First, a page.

In 1885 he successfully stood for election to parliament in St Patrick’s Division, Dublin. He became an influential figure in the Irish Party and in 1890, he sided with the majority of the party against Parnell. This changed his standing with the strongly Parnellite Dublin working class and cost him his seat at the election two years later.
Several factors contributed to his negative image, notably the pervasive propaganda of the Irish Party machine after he fell out with John Dillon and his opposition to the expense of building a bridge over the River Liffey.
He opposed the spending of money to house the Hugh Lane paintings although he was just one of the many opponents of the venture which included Dublin City Council and the Dublin Chamber of Commerce. So, by 1913, Larkin was far from being the only public critic of Murphy, but he was the most devastating one.
Murphy, meanwhile, had visited the United States and learned about electric tramways. He had bought the Nation newspaper and then the Irish Independent, became prominent in the Dublin Chamber of Commerce, and, in 1907, was the chief organiser of the highly successful Irish International Exhibition. In recognition, he was offered a knighthood by King Edward VII, but declined the honour.
In the year of the Lockout, Murphy was 67 years of age and recovering from a serious, protracted illness. He was also chairman of the Dublin Chamber of Commerce in that year. He decided he had a duty to put an end to Larkin’s control of the commercial life of the city. He viewed Larkin not only as an Irish example of European syndicalism and industrial anarchy, but also as a bullying dictator with whom one could not negotiate. He determined to oppose “Larkinism” whatever the financial cost. He did so in trepidation. An employer who, as he claimed, had not had a strike during 50 years, “got terrified” anticipating such a situation.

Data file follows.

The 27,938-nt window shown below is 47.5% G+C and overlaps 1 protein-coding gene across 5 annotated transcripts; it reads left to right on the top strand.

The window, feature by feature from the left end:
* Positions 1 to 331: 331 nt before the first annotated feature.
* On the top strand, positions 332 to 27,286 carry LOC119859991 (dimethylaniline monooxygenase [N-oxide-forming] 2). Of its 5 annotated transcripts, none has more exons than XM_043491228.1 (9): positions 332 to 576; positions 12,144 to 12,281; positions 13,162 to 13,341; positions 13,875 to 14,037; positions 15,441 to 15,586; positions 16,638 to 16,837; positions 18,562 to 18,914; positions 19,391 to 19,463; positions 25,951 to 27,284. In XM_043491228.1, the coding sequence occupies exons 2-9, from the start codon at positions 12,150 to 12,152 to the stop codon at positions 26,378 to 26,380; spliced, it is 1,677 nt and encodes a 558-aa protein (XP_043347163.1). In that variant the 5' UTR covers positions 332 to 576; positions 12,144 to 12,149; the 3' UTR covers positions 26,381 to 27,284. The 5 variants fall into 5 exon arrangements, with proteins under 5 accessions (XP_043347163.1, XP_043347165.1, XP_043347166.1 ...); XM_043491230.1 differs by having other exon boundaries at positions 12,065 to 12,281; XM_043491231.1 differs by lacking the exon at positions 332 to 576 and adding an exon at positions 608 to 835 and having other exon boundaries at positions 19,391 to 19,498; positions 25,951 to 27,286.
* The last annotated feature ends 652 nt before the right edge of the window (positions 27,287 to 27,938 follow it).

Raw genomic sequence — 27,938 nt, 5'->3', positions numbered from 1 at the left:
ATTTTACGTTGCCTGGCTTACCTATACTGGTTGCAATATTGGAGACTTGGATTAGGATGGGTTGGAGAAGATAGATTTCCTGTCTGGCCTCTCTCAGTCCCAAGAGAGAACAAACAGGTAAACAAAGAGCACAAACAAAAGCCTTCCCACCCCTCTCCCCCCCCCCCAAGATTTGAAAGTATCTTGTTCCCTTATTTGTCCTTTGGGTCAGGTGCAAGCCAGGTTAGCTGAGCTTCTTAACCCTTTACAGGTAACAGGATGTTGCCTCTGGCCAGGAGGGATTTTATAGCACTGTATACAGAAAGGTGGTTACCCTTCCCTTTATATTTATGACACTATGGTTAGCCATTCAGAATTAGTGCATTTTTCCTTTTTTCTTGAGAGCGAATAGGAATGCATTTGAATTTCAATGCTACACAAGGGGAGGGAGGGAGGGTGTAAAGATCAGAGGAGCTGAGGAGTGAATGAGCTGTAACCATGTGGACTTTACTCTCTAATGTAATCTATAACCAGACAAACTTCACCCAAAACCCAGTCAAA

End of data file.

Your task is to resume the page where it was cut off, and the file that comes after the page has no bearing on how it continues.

He envisaged as did Larkin, a short, successful struggle. In his endeavour to ensure that, he and the employers decided to lock out all members of Larkin’s union and those who supported them.
The endeavour proved counter-productive. The English unions came to the aid of the Dublin workers, and the struggle became a bitter, drawn-out conflict in which hundreds of families suffered intensely.
Murphy, on his side, was faced with the task of keeping his wavering employers together. He did so with “tenacity of purpose” and a “soul of iron” and resisted all attempts at mediation. He had in mind only one result, the defeat and extinction of Larkin’s Irish Transport and General Workers’ Union. He eventually brought the union to its knees but failed to destroy it. His relentless refusal to negotiate earned him, as the poet and editor AE (George Russell) had warned, the bitter hatred of generations of Dublin working families.
In Murphy’s view, Larkin’s dominance was finished and the commercial life of the city could continue peacefully. He reiterated to fellow employers the need to treat their workers justly, and insisted that in future the chamber of commerce would require of its members that they provide fair wages and conditions for their employees.
His image suffered another setback in 1916, when the Irish Independent virtually called for the death penalty for James Connolly. Murphy was blamed. In fact, he was in England at the time, and claimed that he heard of the matter only a number of days later and was distressed at the news.
In the few years left to him after the Rising, he brought the influence of his newspapers to bear against partition and subsequently against conscription. He also played a prominent role in the National Convention Assembly where he endeavoured to persuade Ulster Unionists to work for a more generous Home Rule.
When he died, on June 26th, 1919, conscription had been defeated and partition appeared to have been deferred. Dublin City Council expressed its deepest sympathy and regret at the passing of one “whom we always regarded as one of our ablest and best citizens and whose loss – commercially, intellectually and personal – will long be felt by the community and by our country generally”.
Such a tribute from contemporaries, so greatly at variance with Larkin’s depiction of Murphy, underlines the difficulty of providing a presentation of past people and events that avoids the allure of over-simplification and the temptation to locate all blame in one quarter.
Dr Thomas J Morrissey is a history graduate of UCD and UCC. He is the author of 13 books, mainly historical biography, including works on James Connolly, William O’Brien, and William Martin Murphy